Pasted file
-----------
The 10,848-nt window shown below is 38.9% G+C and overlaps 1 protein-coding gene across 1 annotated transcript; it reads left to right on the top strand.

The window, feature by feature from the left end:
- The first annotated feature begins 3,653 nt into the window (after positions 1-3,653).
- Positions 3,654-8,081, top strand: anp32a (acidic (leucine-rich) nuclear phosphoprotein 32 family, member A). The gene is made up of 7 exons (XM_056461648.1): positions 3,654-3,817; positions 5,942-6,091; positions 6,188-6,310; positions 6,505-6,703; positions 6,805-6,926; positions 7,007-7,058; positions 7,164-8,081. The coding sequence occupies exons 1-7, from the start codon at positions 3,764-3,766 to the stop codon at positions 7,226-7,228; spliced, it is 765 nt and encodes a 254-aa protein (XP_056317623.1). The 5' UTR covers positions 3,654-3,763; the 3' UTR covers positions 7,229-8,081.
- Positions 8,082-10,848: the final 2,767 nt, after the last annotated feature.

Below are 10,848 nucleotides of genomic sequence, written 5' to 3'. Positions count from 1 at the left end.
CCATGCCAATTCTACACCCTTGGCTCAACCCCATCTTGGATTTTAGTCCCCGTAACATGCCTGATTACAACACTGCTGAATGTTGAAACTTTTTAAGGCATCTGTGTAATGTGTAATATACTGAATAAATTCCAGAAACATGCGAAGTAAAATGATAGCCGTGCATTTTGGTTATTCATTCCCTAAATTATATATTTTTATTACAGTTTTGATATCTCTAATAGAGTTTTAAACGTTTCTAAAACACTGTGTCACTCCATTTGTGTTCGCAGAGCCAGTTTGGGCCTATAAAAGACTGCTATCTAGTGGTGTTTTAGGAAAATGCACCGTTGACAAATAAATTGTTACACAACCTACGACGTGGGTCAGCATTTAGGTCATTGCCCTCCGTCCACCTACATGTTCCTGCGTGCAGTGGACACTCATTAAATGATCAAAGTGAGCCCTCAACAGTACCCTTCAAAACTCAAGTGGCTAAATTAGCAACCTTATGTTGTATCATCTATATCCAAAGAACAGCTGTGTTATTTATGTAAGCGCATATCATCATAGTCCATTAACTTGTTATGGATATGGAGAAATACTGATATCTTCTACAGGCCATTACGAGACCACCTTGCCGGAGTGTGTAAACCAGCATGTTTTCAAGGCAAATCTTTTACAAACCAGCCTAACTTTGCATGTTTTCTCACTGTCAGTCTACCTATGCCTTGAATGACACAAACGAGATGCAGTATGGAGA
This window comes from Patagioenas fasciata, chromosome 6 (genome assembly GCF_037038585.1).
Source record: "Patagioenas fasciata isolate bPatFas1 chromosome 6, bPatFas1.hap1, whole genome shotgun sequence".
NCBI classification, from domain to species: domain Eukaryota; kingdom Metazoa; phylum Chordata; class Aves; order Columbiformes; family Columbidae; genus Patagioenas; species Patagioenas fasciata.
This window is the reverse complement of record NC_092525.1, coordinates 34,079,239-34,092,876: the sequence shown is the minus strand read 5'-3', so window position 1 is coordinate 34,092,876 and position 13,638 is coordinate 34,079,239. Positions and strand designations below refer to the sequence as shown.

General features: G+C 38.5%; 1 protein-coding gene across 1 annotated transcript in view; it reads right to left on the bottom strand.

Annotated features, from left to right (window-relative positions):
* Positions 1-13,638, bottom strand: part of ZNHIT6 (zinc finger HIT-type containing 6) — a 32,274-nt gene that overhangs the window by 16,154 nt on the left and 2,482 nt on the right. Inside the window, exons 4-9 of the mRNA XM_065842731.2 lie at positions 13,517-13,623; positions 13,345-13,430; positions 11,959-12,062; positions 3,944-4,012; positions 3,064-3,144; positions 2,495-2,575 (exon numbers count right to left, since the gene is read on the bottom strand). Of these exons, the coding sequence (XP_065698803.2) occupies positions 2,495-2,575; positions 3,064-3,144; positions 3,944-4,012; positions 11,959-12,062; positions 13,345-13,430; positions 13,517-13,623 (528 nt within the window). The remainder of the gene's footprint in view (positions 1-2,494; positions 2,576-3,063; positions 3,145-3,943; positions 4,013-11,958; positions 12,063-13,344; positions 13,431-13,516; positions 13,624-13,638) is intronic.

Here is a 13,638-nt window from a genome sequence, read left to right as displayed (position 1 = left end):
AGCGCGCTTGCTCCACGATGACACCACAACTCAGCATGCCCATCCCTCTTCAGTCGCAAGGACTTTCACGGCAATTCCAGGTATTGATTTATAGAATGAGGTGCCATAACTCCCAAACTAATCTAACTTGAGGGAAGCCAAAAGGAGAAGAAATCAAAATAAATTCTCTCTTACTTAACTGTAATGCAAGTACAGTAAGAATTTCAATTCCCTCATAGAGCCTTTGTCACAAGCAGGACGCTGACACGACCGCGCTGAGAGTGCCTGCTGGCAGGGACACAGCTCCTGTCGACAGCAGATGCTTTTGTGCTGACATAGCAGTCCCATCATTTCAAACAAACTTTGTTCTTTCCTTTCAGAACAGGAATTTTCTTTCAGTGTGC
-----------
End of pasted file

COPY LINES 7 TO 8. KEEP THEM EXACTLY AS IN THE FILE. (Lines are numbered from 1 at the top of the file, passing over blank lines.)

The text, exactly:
CCATGCCAATTCTACACCCTTGGCTCAACCCCATCTTGGATTTTAGTCCCCGTAACATGCCTGATTACAACACTGCTGAATGTTGAAACTTTTTAAGGCATCTGTGTAATGTGTAATATACTGAATAAATTCCAGAAACATGCGAAGTAAAATGATAGCCGTGCATTTTGGTTATTCATTCCCTAAATTATATATTTTTATTACAGTTTTGATATCTCTAATAGAGTTTTAAACGTTTCTAAAACACTGTGTCACTCCATTTGTGTTCGCAGAGCCAGTTTGGGCCTATAAAAGACTGCTATCTAGTGGTGTTTTAGGAAAATGCACCGTTGACAAATAAATTGTTACACAACCTACGACGTGGGTCAGCATTTAGGTCATTGCCCTCCGTCCACCTACATGTTCCTGCGTGCAGTGGACACTCATTAAATGATCAAAGTGAGCCCTCAACAGTACCCTTCAAAACTCAAGTGGCTAAATTAGCAACCTTATGTTGTATCATCTATATCCAAAGAACAGCTGTGTTATTTATGTAAGCGCATATCATCATAGTCCATTAACTTGTTATGGATATGGAGAAATACTGATATCTTCTACAGGCCATTACGAGACCACCTTGCCGGAGTGTGTAAACCAGCATGTTTTCAAGGCAAATCTTTTACAAACCAGCCTAACTTTGCATGTTTTCTCACTGTCAGTCTACCTATGCCTTGAATGACACAAACGAGATGCAGTATGGAGA
This window comes from Patagioenas fasciata, chromosome 6 (genome assembly GCF_037038585.1).